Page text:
Knoxville (WVLT) - You may soon have a say when your kids head back to school. The Knox County School Board plans to survey parents about a possible school calendar makeover.
Right now, schools are set to have the earliest start in modern times. That's August 6, 2008.
Volunteer TV's Mike McCarthy joins us with why frustrated parents say that's just too early.
Parents told the board two weeks ago it's because of the early August the sweltering heat, school A/C problems, and cut-ins to family time. They told the board they want input. Now, they're set to get it.
Her kids just headed back to class, but the splish splash of summer's already on Valerie Coleman's mind.
"I believe we're starting way too early," Coleman said.
And next year Knox County students are set to crack the books three days earlier. Parents say they're tired of summer's disappearing act.
"We're be-bopping between here and Memphis, where my family's from and it's very crazy," Coleman said.
"I just want Knox County parents to have a vote and say in what the school calendar is," parent Amy Olson said.
Now they, and you, could get that say. Monday night, the School Board decided to outsource a community survey.
"I think the school system would be glad to conduct it's own survey, but I think there'll always be questions of bias," school board member Karen Carson said.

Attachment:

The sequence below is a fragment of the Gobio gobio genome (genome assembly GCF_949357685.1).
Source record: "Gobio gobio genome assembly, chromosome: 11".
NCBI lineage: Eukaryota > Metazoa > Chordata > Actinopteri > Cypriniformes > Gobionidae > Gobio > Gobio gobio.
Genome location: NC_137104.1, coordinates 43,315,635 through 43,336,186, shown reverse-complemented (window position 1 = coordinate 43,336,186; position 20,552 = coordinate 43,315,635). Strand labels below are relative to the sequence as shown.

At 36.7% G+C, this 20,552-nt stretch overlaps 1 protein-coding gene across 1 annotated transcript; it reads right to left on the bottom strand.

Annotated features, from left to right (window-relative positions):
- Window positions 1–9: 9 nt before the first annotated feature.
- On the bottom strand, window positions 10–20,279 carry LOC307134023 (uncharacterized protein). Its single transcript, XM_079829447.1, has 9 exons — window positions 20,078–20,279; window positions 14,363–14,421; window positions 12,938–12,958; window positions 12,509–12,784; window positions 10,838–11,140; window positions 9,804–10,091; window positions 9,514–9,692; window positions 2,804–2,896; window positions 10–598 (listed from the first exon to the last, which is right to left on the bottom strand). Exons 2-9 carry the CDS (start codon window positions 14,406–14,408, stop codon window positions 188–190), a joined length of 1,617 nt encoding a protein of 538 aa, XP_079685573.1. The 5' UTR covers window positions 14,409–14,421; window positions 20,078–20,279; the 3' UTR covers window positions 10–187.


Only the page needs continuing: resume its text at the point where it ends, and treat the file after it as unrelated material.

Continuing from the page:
And the questions abound. The board still has to decide what type of survey and when you'll get it.
"What we asked is for them to do it as soon as they can so we can get results back by January or February," Carson said.
Exactly who they'll survey's also up for debate. Most likely the board says parents, community members, teachers and high school students could have a say. The bottom line...
"It just needs to be statistically valid," Carson said.
The board plans to ask about three possible calendar options.
"What I hear from the board is give the community an example of calendar that starts after labor day and ends whenever, the first week of June," Carson said.
The other possible options: year round school and another in-between choice. Coleman's glad because when this school year ends...
"The pool's aren't open. The lakes are still cold. You know, I've got all August now the lakes are warm, and now I have to go back to school," Coleman said.
But all that could now change.
The board says the last community survey they did was on school uniforms. That was three years ago and cost just under five thousand dollars. The board says this survey will be bigger and more expensive.
Summer may get longer, but time in the classroom still has to meet the state's required 180 days. So some in-the-school-year vacation days may get the ax.
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